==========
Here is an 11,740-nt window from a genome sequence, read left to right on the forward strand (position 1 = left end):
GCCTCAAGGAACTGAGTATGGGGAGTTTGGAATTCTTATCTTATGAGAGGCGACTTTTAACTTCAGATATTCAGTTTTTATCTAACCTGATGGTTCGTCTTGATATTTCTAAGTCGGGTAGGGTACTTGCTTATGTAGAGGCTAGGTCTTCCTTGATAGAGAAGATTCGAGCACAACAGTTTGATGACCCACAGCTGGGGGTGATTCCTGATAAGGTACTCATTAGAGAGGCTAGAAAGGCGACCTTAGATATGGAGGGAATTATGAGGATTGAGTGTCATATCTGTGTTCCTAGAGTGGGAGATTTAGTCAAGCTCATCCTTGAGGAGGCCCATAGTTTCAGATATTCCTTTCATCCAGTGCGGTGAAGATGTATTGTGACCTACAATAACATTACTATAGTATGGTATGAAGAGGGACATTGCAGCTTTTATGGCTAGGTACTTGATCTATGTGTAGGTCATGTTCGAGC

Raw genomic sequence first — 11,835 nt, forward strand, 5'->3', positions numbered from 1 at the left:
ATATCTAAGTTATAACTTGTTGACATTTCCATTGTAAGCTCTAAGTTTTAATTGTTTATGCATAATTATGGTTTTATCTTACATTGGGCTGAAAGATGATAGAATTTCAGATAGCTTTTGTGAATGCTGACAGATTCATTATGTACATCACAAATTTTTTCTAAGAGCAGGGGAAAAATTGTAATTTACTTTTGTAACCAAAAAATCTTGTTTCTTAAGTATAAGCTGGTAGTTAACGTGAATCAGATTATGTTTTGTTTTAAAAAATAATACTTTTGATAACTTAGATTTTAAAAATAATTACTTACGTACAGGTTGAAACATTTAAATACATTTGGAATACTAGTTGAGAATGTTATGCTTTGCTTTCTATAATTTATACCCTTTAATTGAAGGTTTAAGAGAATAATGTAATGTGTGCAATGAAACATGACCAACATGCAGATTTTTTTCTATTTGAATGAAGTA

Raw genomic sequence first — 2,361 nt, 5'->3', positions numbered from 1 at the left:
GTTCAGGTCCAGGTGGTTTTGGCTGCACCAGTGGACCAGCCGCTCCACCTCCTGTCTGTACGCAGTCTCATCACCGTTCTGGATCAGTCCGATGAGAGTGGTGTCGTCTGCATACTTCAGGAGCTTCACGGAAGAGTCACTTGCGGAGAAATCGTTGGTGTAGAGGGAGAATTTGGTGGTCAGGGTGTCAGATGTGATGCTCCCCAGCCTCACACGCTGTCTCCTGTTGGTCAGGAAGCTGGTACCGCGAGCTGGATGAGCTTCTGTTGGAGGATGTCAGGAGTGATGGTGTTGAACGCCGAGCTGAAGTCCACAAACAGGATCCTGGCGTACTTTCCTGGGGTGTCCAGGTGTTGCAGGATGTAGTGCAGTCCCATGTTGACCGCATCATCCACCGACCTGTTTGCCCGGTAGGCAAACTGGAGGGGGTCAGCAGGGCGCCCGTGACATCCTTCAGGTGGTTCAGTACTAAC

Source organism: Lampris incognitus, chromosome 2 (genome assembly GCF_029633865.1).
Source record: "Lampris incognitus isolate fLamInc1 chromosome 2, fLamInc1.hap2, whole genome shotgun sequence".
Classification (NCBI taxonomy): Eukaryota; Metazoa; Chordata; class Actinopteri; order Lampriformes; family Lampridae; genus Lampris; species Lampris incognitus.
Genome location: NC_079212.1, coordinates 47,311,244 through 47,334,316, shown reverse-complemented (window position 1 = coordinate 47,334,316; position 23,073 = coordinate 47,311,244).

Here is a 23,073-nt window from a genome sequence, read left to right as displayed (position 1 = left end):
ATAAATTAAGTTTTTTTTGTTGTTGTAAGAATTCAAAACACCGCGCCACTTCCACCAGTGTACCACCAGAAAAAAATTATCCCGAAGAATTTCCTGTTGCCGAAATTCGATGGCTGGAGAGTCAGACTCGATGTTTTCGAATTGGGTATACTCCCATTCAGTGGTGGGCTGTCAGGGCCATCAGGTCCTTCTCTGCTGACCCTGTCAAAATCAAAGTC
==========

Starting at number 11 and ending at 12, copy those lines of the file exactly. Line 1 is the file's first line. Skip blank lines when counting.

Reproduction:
Here is a 23,073-nt window from a genome sequence, read left to right as displayed (position 1 = left end):
ATAAATTAAGTTTTTTTTGTTGTTGTAAGAATTCAAAACACCGCGCCACTTCCACCAGTGTACCACCAGAAAAAAATTATCCCGAAGAATTTCCTGTTGCCGAAATTCGATGGCTGGAGAGTCAGACTCGATGTTTTCGAATTGGGTATACTCCCATTCAGTGGTGGGCTGTCAGGGCCATCAGGTCCTTCTCTGCTGACCCTGTCAAAATCAAAGTC